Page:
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CALIFORNIA | LOCAL
April 8, 1999
It is quite ironic that in his first answer (interview, Opinion, April 4), Rep. Barney Frank (D-Mass.) promotes the rotted underbelly of the American political system as a symbol of its health. While Frank defends partisanship, the intellectual property bill demonstrates the complete lack of any meaningful debate on the large issues. Frank filled the airwaves and newspapers last year with cynical quips concerning sexual peccadilloes. For this he was applauded by the Democratic Party establishment.
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CALIFORNIA | LOCAL
April 8, 1999
It is quite ironic that in his first answer (interview, Opinion, April 4), Rep. Barney Frank (D-Mass.) promotes the rotted underbelly of the American political system as a symbol of its health. While Frank defends partisanship, the intellectual property bill demonstrates the complete lack of any meaningful debate on the large issues. Frank filled the airwaves and newspapers last year with cynical quips concerning sexual peccadilloes. For this he was applauded by the Democratic Party establishment.
SPORTS
March 14, 1989 | From Times wire services
The Raiders have signed free agent linebacker Joe Costello of the Atlanta Falcons. Costello, 28, spent the last three seasons with the Falcons, playing 29 games and starting four, working at inside linebacker, outside linebacker and on special teams. He began his career in 1982 with the Canadian Football League's Montreal Concordes at defensive end, then was switched to linebacker with the Jacksonville Bulls in the USFL.
BUSINESS
October 21, 1997 | Reuters
Cadence Design Systems Inc. said Joe Costello resigned as chief executive of the computer chip engineering firm to join Knowledge Universe, an educational technology company partly owned by former junk-bond financier Michael Milken. Costello, 43, who has received much of the credit for building Cadence into a chip-design software powerhouse, will be replaced, effective immediately, by Jack Harding, 42, the former CEO of a company Cadence acquired earlier this year.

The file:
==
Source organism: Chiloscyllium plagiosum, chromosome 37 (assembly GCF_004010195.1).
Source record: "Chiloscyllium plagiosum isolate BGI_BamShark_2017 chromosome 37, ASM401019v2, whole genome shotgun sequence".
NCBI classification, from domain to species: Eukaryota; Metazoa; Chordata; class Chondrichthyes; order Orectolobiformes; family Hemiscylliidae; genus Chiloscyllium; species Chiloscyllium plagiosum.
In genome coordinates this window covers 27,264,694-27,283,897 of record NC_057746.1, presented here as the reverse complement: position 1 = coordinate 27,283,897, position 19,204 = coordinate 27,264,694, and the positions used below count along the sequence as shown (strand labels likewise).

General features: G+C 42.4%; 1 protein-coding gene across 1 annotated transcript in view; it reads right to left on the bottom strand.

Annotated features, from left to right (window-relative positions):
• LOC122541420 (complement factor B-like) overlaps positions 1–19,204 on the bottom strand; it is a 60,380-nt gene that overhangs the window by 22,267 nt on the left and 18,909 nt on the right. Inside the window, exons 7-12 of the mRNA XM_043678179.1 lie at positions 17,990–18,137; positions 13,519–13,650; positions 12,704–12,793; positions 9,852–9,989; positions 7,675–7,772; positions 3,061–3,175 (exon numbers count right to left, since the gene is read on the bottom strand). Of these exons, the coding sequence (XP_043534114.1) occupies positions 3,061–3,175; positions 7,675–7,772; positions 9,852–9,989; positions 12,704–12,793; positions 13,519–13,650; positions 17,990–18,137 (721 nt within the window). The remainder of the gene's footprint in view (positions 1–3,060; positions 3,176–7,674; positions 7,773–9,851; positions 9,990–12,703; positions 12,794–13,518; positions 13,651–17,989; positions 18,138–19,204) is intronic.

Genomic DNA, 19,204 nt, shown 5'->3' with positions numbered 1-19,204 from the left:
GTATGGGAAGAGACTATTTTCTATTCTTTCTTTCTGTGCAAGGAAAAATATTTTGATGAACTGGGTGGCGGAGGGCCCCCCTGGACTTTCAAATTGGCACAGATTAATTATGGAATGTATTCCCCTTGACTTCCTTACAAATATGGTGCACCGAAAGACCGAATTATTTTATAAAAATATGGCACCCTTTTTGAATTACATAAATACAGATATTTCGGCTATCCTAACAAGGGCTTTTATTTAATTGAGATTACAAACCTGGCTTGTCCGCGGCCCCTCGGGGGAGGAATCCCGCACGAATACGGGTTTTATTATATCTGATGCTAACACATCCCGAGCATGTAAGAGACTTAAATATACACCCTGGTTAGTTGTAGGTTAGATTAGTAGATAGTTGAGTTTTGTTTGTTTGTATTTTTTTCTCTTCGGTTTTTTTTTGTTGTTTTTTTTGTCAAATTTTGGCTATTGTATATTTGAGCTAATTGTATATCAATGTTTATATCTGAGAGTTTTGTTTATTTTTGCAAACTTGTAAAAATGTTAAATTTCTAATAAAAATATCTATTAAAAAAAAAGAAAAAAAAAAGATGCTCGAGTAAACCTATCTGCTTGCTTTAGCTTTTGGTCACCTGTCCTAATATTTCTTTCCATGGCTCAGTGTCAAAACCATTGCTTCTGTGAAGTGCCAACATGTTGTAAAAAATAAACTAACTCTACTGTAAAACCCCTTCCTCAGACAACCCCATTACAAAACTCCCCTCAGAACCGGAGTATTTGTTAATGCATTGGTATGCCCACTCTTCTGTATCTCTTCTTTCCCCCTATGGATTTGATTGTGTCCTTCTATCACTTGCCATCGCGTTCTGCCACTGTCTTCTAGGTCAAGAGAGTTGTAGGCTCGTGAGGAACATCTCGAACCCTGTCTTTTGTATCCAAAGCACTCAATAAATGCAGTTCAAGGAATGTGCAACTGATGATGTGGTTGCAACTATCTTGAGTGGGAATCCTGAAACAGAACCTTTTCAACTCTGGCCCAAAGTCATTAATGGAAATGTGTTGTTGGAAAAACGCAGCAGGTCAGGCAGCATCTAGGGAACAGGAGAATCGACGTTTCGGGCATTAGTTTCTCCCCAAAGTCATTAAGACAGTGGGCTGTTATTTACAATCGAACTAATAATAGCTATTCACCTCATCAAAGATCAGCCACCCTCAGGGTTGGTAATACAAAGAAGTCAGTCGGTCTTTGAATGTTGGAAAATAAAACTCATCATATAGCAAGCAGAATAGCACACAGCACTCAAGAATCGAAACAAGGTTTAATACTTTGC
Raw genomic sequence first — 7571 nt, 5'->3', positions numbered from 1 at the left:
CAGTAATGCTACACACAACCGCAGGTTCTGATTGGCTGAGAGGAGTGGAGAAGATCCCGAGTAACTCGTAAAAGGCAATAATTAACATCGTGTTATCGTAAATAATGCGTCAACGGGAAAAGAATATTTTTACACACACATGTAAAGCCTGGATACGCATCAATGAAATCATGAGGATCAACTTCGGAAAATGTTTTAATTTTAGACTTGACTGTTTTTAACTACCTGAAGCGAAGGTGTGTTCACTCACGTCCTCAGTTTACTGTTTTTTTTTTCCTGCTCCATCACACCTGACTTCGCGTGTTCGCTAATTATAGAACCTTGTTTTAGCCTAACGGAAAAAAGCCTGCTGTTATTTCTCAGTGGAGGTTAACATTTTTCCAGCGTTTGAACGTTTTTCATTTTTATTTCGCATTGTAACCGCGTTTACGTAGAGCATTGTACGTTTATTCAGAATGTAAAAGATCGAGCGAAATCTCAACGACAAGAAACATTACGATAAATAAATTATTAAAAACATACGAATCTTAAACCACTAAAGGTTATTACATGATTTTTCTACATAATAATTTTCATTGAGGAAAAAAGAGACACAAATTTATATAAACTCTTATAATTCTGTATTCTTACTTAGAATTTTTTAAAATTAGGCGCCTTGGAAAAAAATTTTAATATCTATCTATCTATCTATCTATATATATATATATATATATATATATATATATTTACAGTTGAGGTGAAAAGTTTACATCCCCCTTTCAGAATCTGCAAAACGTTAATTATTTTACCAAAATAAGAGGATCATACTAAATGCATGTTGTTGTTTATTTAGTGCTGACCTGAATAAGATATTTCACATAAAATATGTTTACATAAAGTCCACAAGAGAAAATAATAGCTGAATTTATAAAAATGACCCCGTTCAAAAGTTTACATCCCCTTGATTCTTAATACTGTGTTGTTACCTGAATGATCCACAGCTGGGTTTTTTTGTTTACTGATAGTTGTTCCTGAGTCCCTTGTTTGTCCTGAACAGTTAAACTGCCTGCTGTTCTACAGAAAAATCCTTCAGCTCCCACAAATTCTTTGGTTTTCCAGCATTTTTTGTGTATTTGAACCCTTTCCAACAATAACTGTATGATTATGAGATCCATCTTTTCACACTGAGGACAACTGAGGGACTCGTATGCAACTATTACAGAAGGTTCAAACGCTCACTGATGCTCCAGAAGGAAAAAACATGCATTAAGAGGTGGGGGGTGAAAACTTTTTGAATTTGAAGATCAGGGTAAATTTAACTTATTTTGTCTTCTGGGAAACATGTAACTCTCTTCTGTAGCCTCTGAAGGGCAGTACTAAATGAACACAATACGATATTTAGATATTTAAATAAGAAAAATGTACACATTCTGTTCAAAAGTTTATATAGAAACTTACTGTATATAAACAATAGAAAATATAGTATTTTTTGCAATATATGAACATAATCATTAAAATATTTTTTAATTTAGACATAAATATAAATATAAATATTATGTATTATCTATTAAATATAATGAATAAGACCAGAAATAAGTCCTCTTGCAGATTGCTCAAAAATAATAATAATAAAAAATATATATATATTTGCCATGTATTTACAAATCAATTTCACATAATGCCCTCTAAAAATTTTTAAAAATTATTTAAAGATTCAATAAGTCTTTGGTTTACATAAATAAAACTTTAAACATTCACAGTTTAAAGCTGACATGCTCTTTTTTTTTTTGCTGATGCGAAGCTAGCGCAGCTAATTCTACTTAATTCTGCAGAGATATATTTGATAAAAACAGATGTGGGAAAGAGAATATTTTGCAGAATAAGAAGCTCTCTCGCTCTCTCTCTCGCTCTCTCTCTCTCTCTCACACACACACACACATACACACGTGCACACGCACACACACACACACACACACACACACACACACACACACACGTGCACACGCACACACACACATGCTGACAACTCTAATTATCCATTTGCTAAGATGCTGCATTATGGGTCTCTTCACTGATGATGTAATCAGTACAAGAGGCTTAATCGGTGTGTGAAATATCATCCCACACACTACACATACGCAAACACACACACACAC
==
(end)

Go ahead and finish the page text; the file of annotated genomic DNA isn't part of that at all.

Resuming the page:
NEWS
April 7, 1992 | From Associated Press
The campaign headquarters of Bill Clinton and Edmund G. (Jerry) Brown Jr. offer a study in contrasts. Here are some facts and impressions gathered from visits to the Manhattan offices of the two Democrats who face off in today's Democratic presidential primary. Clinton HQ opening: four months ago. Brown HQ opening: two weeks ago. Before that: Volunteers made phone calls from home. Desk computers in sight at Clinton HQ: too many to count. Desk computers in sight at Brown HQ: zero.
SPORTS
July 29, 1989 | MARK HEISLER
The Raiders cut a draft choice, their first of the 1989 training camp, releasing Charles Jackson, a defensive tackle from Jackson State, Friday. He was their No. 10 selection. They also released inside linebacker Eric Snelson, a free agent from Stanford who was a starter all last exhibition season in the absence of holdout Matt Millen.
SPORTS
September 6, 1989 | MARK HEISLER, Times Staff Writer
In today's installment of Raider Cutdown Hijinks, we find the team re-acquiring Otis Wilson and getting set to bring a cornerback back, too. Anyone for a Mike Haynes resurrection? You've got it. "I'll be there tomorrow," Haynes said from his home Tuesday night. Haynes, the 36-year-old nine-time all-pro, was cut without ceremony Monday. His life as a civilian was brief but eventful. A few hours after he cleared waivers Tuesday, Al Davis called and invited him back.
SPORTS
February 28, 1990 | MARK HEISLER, TIMES STAFF WRITER
Never loath to shovel an extra $100,000 into the breach, the Raiders struck again on the Plan B market Tuesday, signing Cincinnati guard Max Montoya, who was left unprotected despite playing in three of the last four Pro Bowls. Instead, the Bengals tried to make a separate deal with Montoya, and the Raiders outbid them. Before exposing him, Montoya says the Bengals renegotiated his $475,000 contract upward "a little bit," in the hope he'd spurn all offers. The Raiders then raised the ante a lot.
SPORTS
November 23, 1987 | From Times Wire Services
It took the littlest Viking, Leo Lewis, to overcome the grotesque play of Minnesota's three-headed quarterback monster. The 5-foot-8, 170-pound Lewis had the Vikings' first punt-return touchdown in 19 years Sunday, leading the Vikings to a 24-13 victory over the Atlanta Falcons. "We needed something to spark us," said Lewis, whose 78-yard return with 5:48 left in the third quarter gave the Vikings a 17-7 lead. "The defense was holding its own, but the offense has definitely been struggling."
SPORTS
April 5, 1989 | MARK HEISLER, Times Staff Writer
Otis Wilson, a star of the Raider free-agent recruiting class, made his first appearance at the team's facility Wednesday, and lived up to his billing: agile, mobile and verbal. Within minutes, he had picked up his share of the dialogue with his former Bear coach, Mike Ditka. Did Ditka sniff that Wilson's surgically repaired left knee, bad back and nine years of experience made him a bad risk?
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